05
Aug
12

the penn state post.

You aren’t going to like this post.

You may, in fact, be tempted to say I’m a Penn State apologist, or that I’m not being appropriately sensitive towards the victims of Jerry Sandusky’s stunning and repulsive crimes.

Before you do — don’t. I’m going to do nothing that suggests that Sandusky or the men responsible for covering up their crimes aren’t guilty. Jerry Sandusky is going to die in prison; that’s the fate he deserves and I would never suggest otherwise.

What I will suggest is this: A lot of other people are getting punished — athletes at Penn State, kids who need athletic scholarships to get a college education, business owners in State College — and they had nothing to do with Jerry Sandusky.

Who isn’t being punished, at least not yet? Graham Spanier. Gary Schultz. Tim Curley. Who aren’t we asking enough questions about? The university’s board of trustees. Gov. Tom Corbett.

I suspect this is going to be something of a mess by the time I’m done. I hope you’ll stick with me for a few minutes.

The wrong people.

Current football players. Current football coaches. Students. Alumni. Business owners.

All people who had absolutely nothing to do with the Jerry Sandusky scandal. And all people who are going to suffer because of the NCAA’s rash decision to club Penn State into submission.

In issuing its penalty to Penn State, the NCAA ignored its own policies dealing with major violations — NCAA President Mark Emmert cited the “Lack of Institutional Control” as one of a couple reasons for pursuing Penn State — and came up with a “solution” that is almost entirely collateral damage.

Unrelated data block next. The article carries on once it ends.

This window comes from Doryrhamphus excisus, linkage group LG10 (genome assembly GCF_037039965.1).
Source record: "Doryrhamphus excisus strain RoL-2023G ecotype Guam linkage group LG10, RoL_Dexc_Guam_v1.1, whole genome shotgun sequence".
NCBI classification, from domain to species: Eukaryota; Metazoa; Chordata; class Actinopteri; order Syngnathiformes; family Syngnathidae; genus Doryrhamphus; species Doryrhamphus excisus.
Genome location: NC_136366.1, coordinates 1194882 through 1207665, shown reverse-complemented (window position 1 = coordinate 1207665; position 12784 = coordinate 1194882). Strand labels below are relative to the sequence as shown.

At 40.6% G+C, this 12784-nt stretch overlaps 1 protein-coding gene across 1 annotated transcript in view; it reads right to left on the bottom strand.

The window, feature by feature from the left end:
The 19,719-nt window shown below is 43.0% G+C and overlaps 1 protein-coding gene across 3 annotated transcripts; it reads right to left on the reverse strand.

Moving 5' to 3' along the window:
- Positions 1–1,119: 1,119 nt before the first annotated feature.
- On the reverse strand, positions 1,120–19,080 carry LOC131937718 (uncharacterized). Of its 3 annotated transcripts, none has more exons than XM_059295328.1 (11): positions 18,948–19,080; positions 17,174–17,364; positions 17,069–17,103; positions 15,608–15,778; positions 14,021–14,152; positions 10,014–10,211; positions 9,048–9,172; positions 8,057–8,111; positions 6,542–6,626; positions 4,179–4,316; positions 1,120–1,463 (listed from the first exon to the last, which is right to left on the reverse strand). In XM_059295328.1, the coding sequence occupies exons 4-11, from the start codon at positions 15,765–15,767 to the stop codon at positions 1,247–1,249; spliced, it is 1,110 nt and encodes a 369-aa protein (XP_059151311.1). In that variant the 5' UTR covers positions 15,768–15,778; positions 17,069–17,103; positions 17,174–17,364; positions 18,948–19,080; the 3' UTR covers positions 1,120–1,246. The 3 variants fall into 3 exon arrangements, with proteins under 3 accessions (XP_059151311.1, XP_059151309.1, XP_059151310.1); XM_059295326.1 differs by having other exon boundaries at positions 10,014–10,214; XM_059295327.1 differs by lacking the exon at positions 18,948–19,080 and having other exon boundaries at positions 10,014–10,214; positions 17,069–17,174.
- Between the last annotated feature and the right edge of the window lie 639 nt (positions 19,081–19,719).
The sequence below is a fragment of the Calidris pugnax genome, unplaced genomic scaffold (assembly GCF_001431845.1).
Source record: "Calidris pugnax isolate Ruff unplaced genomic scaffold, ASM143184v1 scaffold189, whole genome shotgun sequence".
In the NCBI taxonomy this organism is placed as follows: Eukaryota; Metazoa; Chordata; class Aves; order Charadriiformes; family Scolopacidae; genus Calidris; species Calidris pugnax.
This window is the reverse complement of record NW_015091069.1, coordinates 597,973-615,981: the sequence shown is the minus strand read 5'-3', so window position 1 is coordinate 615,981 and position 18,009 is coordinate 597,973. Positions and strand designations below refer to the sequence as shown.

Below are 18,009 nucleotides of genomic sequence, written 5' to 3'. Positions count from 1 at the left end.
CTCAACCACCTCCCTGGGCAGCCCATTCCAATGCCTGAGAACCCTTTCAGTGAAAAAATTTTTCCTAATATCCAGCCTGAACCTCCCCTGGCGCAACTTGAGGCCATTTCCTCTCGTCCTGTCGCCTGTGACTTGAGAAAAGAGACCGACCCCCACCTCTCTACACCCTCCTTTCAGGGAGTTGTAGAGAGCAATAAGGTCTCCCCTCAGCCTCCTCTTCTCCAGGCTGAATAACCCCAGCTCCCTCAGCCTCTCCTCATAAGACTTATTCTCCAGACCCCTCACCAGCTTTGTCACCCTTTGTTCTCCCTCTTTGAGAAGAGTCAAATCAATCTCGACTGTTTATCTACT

Generally — and I know this from recent experience — the NCAA takes time to conduct an investigation, once it is informed about a potential violation. Charges are presented to the school, which has an opportunity to respond. There is a hearing. And then the committee on infractions — again, a body I have become familiar with — issues its ruling, along with penalties.

There is also an opportunity to appeal, although I don’t know of any that have ever been successful.

That’s the NCAA’s version of due process. I don’t know of fans of any school who have been particularly happy once the committee issues its final opinion, but there it is; you school was charged, and you went through the months-long quasi-judicial process.

We didn’t get that in this case, though; we got a rushed penalty, a severe one — and that one was an alternative to a multi-year death penalty. It damages nearly everyone connected with Penn State — except for the people responsible for the crimes and the cover up.

There is always collateral damage when the NCAA issues a ruling — you can ask Ohio State’s seniors how they feel about not playing a postseason game this year — but this touches too many people.